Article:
Additional scholarships will be available for students with demonstrated financial need. If you are interested in being considered for a partial scholarship, please select this option in the application form and we will send additional information on how to apply for an OTS Scholarship.
Please note seats are limited.
Laurence Mohr Kruger
Ph.D. – Botany, University of Cape Town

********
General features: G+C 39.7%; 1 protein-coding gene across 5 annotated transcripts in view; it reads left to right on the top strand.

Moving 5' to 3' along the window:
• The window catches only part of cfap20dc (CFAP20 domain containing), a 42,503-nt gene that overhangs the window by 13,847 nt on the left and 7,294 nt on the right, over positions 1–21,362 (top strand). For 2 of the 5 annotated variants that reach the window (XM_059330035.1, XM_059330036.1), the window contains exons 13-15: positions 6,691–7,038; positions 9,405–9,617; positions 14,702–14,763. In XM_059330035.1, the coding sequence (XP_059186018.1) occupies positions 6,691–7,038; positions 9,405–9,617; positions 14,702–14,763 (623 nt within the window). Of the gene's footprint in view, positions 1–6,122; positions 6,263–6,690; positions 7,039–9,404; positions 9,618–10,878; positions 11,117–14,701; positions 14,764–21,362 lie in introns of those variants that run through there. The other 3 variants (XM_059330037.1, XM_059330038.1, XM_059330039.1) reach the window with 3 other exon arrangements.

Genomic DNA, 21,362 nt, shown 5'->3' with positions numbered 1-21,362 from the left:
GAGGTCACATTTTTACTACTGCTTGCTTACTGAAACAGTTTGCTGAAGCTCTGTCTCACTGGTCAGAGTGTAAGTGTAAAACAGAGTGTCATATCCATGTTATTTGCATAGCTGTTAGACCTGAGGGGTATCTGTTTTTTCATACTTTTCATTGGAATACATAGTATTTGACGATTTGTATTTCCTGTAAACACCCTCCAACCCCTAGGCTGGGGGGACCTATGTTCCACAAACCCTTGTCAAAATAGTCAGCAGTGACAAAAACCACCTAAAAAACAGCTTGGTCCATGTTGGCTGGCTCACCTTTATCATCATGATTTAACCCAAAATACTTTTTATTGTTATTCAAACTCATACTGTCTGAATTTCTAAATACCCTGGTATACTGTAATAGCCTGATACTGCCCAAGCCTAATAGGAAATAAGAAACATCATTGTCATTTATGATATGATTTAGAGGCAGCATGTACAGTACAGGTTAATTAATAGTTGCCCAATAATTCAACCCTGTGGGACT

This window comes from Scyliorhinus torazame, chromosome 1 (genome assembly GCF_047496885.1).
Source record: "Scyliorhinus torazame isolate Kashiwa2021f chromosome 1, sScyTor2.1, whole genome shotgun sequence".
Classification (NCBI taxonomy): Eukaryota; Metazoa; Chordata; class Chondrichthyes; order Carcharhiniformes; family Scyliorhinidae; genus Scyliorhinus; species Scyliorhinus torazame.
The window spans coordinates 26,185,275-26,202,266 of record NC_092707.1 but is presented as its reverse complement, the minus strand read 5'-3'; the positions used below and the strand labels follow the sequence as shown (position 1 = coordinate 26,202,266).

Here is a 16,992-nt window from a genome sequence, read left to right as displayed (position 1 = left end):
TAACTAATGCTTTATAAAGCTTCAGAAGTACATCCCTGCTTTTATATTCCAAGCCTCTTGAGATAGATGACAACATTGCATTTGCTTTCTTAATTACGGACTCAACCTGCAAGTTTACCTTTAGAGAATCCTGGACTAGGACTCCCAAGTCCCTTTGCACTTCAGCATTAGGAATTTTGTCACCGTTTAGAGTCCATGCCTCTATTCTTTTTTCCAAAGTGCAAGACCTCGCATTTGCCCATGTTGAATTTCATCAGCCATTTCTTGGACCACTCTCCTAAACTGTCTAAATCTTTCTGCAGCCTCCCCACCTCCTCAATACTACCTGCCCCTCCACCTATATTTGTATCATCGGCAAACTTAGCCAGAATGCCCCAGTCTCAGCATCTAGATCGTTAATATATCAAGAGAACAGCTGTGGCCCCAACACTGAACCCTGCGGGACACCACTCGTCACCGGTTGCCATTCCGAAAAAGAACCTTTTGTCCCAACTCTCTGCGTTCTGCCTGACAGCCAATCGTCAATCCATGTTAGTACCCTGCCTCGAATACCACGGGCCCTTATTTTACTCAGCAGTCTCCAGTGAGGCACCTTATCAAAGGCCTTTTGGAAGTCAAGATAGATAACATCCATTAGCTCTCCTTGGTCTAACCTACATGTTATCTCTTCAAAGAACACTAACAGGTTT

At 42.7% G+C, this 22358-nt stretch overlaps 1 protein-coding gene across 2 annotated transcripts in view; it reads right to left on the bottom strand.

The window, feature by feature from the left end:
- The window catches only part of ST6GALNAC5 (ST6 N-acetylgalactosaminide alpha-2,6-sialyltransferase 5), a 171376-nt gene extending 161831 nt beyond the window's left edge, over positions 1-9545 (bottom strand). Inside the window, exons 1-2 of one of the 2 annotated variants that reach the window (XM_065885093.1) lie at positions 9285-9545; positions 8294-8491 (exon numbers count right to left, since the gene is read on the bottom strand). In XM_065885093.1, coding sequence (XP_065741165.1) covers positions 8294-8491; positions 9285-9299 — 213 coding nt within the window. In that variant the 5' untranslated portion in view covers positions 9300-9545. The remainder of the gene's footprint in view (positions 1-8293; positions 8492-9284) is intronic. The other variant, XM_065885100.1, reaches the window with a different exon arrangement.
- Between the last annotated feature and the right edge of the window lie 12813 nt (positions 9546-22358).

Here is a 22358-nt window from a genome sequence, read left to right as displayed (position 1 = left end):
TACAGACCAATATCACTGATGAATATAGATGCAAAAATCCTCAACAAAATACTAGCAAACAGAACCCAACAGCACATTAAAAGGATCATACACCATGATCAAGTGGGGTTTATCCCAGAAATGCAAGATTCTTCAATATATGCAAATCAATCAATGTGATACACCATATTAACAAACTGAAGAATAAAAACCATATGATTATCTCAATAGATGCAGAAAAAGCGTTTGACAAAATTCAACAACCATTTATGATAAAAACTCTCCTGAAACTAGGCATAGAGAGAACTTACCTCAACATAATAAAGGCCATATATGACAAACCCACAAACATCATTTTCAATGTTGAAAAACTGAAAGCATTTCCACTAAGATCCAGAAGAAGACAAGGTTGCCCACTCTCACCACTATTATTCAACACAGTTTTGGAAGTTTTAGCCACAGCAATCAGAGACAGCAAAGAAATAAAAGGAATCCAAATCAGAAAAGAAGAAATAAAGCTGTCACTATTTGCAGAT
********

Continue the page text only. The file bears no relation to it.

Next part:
Dr. Kruger is the Director of Curriculum for OTS and is based in Skukuza, Kruger National Park. His primary interests lie in functional ecology and how species response to disturbance. His interests lie specifically on the demography of woody plants in a variety of South Africa biomes, the bottlenecks imposed in each system, and which traits are critical in overcoming them. During his Ph.D., Dr. Kruger focused on the importance of re-sprouting in South African coastal forests, fynbos, and savannas. His current work is focused on the impact that elephants and fire have on savannas and how resilient plants and communities might be in response to this disturbance. Allied to this is work on the impact of the loss of vegetation complexity on resident faunal communities. A large portion of Dr. Kruger’s private consulting work has been in the field of conservation, in particular conservation planning. This work has included surveys of natural habitats (biodiversity surveys), identifying the threats (development, habitat transformation, alien vegetation/faunal invasives), and the setting of conservation targets. This work has provided him with the opportunity to become more actively involved in conservation while still engaging on a theoretical level.